I have to hand it to France when it comes to food and all things surrounding it. There is reverence and respect for food and the people who work with it. Not trite, flighty, media bite, super size respect but respect that goes to this nations core. Food is the essence of life and France does not take this lightly. This doc offers a nice, albeit stressful, glimpse into the world of the Meilleur Ouvrier de France (MOF). If you ever have seen a chef with a collar that looks like the French flag-that chef is an MOF. What one has to do to get that collar is what this film is about.
The story documents the journies of:
Jacquy Pfeiffer-a French native who now lives in the states and is the founder of the French Pastry School in Chicago and is coached by his partner Chef Sebastien Canonne-himself a winner of the award and founder of the same school. Chef Regis Lazard who works in Luxembourg and is being coached by the French Presidents pastry chef. Chef Philippe Rigollot is the pastry chef at Maison Pic, one of the only 3* restaurants cheffed by a women.
There is great insight into the rigors of the training, the tension, emotional and intellectual commitment of the participants and the stress of what it means to undertake this challenge.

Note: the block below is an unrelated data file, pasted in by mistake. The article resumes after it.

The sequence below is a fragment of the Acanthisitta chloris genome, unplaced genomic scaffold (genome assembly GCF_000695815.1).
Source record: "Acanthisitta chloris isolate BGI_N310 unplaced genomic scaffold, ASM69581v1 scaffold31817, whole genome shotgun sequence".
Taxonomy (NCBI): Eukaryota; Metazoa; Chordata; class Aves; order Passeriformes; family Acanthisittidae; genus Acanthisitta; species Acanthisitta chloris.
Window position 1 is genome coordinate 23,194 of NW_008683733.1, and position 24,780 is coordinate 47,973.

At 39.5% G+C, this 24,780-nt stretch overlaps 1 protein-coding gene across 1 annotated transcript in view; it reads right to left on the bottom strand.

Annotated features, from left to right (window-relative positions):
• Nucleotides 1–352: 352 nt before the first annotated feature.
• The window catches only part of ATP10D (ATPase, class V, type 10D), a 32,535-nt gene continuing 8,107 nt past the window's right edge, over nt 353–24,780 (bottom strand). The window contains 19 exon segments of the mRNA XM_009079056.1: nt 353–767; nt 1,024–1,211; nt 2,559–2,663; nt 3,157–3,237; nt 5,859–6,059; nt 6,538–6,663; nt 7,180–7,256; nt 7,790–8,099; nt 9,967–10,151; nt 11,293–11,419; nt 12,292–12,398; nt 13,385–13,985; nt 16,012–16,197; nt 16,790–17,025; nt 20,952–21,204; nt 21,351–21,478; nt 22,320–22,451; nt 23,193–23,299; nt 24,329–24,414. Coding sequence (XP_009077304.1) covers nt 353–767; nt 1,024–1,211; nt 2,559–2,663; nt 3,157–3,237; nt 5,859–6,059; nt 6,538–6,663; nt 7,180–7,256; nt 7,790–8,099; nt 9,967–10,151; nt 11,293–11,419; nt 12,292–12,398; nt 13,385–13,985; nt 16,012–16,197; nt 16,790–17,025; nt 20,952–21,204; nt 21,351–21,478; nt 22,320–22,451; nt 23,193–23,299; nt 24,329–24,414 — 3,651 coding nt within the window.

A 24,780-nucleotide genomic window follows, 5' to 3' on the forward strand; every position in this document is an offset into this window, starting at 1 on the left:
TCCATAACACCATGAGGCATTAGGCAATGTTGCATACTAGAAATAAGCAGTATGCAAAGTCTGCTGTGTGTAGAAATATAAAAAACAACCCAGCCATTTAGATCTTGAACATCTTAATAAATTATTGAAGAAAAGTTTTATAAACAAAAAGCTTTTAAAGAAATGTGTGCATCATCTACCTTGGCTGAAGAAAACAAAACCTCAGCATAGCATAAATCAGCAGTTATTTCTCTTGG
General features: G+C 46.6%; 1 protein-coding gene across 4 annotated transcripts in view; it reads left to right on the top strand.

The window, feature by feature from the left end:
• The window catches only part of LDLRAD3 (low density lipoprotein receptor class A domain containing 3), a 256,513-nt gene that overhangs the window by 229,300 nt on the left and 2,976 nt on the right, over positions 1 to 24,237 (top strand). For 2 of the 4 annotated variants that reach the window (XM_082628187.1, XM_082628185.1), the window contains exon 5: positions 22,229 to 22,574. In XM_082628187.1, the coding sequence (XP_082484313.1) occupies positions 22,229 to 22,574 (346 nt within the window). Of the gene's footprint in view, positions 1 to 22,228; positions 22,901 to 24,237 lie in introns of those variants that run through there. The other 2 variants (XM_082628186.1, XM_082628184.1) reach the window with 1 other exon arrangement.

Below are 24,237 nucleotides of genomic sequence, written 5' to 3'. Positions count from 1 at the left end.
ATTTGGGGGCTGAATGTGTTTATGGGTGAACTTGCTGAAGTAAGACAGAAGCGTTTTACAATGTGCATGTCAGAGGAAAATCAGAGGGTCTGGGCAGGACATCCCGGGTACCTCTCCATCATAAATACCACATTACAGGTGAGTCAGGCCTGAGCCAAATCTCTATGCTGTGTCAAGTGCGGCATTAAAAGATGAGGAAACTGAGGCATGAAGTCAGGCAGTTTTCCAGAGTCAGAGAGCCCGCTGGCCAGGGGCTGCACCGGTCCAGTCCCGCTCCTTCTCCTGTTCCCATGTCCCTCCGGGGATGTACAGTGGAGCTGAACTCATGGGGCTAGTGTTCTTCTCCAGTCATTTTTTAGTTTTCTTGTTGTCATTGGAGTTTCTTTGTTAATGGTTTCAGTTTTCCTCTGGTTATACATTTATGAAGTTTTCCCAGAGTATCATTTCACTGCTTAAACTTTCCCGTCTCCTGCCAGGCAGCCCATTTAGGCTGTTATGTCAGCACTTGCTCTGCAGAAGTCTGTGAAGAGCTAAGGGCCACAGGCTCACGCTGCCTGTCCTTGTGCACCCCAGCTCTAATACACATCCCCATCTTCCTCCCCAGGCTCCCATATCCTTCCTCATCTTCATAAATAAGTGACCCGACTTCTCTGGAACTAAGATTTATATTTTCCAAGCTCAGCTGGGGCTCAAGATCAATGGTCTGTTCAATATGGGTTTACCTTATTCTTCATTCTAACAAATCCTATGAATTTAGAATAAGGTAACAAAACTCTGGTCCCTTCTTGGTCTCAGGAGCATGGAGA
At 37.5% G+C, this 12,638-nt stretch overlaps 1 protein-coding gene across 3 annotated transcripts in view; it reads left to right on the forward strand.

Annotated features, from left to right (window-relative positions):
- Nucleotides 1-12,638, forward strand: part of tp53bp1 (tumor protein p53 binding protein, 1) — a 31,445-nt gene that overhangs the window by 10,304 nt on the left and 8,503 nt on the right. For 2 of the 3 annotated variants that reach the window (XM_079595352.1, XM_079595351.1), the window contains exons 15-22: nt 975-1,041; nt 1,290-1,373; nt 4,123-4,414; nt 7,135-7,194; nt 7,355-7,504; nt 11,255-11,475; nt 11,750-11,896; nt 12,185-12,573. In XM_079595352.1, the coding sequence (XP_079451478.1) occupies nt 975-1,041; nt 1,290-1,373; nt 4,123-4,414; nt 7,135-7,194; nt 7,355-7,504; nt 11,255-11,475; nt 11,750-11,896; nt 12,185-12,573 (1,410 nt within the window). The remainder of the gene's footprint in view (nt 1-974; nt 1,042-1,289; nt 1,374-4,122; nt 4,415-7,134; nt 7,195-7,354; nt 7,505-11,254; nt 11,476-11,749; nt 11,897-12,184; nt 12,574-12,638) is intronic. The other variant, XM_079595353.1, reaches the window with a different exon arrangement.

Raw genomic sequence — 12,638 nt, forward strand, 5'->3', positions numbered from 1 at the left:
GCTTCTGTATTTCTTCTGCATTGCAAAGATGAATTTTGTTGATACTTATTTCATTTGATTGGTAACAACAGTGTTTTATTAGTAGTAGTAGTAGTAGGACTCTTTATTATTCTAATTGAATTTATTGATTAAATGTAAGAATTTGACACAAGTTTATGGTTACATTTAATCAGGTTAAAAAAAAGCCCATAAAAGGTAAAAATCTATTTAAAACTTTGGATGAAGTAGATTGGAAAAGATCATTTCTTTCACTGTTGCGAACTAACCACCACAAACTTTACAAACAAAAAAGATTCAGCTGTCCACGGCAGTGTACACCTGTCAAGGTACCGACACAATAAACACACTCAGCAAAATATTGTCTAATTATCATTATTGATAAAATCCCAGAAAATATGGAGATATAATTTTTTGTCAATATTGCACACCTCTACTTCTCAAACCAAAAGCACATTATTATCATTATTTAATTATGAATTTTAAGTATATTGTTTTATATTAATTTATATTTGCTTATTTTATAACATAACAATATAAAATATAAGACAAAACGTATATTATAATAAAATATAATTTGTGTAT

The competition is a 3 day event where the chefs are graded on all aspects of their craft. They need to show proficiency in chocolate work, sugar pulling, baking, bread and plated deserts. They need to work without any help in an extremely clean, efficient and organized way. This is not something you just decide to do. It takes years of training to become a good cook in any respect but the level of well roundness that it takes to be and MOF is different than what it takes to be just a good pastry cook. And in fact it makes all those shows about cooking contests seem trivial.
The footage is well shot and there are gut wrenching scenes as sugar sculptures crumble under gravities pull. What I find compelling and what many will see for the first time is that when you are really in something you are competing with yourself not against others. Also, its inspirational to see the emotional investment of the judges and fellow chefs. We all feel the pain as that sculpture crumbles. In the end you see more men cry here than when Mountain premiered in The Village.
Writers: Chris Hegedus and DA Pennebaker